Uses of Donated Blood
In modern transfusion medicine, the usual way to use blood products is by component therapy. The various components that make up whole blood are useful in different ways. Thus, we use blood in its constituent components to optimise blood usage and obtain the maximal desired therapeutic effect.
Whole blood refers to blood in complete form, not separated into its various components.
Whole blood is seldom used for transfusions except for cases where there is rapid massive blood loss e.g. accident/trauma victims or during surgery.
Whole blood can be stored and used for transfusion up to 35 days after it has been given by a donor.
Red cells are used to treat all kinds of anaemia (lack of haemoglobin/red cells). They are also essential for the replacement of red cells lost due to accidents, surgery or childbirth.
Red cells may be stored and used for transfusion up to 42 days after they have been collected and processed.
Platelet transfusions are frequently given to patients unable to produce enough platelets in their bone marrow, such as those with leukaemia or other cancers, who have too few platelets as a result of their disease or cancer treatment.
After major surgery or extensive injuries, some patients may also need platelet transfusions to replace those lost through bleeding.
Platelets can be stored and used in transfusions for only 5 days after they have been collected and processed, which is very short as compared to the lifespan of other blood products and components.
Plasma is useful on its own. It can also be further processed to produce a host of valuable blood products for the treatment of diseases:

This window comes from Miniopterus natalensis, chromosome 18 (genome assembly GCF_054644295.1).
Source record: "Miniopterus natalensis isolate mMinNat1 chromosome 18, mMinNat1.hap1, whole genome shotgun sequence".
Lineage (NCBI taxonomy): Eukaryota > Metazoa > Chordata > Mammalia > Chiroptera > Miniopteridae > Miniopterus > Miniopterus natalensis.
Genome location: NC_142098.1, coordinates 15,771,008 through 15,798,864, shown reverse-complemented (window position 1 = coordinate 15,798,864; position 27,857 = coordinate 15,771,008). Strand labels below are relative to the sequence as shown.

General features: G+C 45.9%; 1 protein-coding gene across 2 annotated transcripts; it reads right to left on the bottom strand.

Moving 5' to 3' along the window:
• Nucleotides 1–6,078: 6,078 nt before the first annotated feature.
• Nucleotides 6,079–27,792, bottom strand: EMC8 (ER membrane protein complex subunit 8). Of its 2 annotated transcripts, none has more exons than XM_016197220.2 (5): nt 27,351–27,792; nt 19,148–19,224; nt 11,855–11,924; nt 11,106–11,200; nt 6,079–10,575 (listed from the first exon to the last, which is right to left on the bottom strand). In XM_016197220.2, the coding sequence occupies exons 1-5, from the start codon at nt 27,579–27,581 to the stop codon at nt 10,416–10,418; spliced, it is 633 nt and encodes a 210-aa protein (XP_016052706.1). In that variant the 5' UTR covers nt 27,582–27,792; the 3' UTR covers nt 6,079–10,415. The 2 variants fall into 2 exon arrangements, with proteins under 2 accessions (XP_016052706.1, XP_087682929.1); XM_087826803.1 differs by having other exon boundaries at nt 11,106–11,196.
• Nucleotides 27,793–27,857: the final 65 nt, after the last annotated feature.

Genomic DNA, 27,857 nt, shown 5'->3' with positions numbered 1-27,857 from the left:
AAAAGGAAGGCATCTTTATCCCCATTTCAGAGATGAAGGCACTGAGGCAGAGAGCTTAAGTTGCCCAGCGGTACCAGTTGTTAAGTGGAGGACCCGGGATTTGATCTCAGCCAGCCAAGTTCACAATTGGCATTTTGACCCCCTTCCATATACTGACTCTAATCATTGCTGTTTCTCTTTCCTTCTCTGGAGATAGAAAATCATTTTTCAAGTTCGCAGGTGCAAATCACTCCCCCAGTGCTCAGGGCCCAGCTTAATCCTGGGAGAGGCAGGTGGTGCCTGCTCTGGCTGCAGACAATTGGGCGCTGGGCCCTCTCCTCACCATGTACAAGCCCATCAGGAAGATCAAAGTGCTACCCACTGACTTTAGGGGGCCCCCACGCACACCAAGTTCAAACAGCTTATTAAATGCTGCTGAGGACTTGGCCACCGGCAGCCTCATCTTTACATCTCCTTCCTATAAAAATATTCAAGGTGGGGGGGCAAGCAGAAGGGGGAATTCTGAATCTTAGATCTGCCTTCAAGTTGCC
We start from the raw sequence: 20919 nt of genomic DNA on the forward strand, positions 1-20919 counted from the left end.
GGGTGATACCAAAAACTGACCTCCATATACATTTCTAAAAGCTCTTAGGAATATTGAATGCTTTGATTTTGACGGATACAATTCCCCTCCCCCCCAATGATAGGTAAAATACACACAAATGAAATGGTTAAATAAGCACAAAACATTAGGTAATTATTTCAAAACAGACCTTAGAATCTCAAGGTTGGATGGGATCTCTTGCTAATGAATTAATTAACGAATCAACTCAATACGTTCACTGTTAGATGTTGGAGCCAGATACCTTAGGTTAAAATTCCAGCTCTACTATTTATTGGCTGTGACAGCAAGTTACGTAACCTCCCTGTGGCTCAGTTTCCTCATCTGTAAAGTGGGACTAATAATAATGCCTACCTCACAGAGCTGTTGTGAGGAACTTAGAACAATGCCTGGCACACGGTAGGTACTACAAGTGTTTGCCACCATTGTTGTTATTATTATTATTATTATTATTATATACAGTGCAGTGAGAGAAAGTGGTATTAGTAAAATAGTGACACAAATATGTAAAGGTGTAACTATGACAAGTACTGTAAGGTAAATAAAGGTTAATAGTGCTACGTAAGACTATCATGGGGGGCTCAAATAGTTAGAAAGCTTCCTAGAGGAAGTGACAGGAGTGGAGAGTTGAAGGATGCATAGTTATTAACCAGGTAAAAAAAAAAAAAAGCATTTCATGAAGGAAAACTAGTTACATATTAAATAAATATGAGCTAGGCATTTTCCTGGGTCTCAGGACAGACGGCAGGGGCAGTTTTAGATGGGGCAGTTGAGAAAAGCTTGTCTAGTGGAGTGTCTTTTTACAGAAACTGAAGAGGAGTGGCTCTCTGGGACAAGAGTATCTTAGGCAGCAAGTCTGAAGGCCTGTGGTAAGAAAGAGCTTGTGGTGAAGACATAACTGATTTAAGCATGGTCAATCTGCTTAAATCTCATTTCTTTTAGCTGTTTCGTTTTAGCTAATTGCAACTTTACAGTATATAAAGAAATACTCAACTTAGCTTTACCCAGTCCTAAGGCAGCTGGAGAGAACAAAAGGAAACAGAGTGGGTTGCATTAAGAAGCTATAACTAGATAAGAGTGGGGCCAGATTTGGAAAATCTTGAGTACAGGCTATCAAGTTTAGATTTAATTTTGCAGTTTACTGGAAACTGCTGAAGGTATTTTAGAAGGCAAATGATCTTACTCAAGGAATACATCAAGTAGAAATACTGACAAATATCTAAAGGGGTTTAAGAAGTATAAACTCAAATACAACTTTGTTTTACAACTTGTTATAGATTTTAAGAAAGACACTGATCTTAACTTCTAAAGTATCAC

Fresh frozen plasma
Fresh frozen plasma (FFP) is an un-concentrated source of all clotting factors without platelets. It is used to stop bleeding secondary to clotting factor deficiencies and sepsis.
FFP can be stored and used for transfusion up to one year after it has been collected and processed.
Cryoprecipitated antihaemophilic factor
Cryoprecipitated antihaemophilic factor (cryo-precipitate) is a concentrated form of FFP. It is used to treat severe bleeding.
Cryo-precipitate usually contains factor XIII, factor VIII and factor VIII: VWF plus fibrinogen.
It can be stored and used for transfusion up to one year after it has been collected and processed.
Factor VIII Concentrate
Clotting Factor VIII can be refined and used to treat patients with haemophilia A, a condition which makes it harder to control bleeding due to deficiency of Clotting Factor VIII.
Immunoglobulins are protective antibodies that form when a person recovers from an infection or has received some type of immunisation. They are proteins generated by your white blood cells to attack foreign proteins (e.g. bacteria and viruses) that enter your body.
These immunoglobulins are useful for treating a range of infections and diseases.
Non-specific immunoglobulin products contain the antibodies to treat immunoglobulin deficiencies. Specific immunoglobulins, on the other hand, contain specially selected antibodies to treat a particular infection.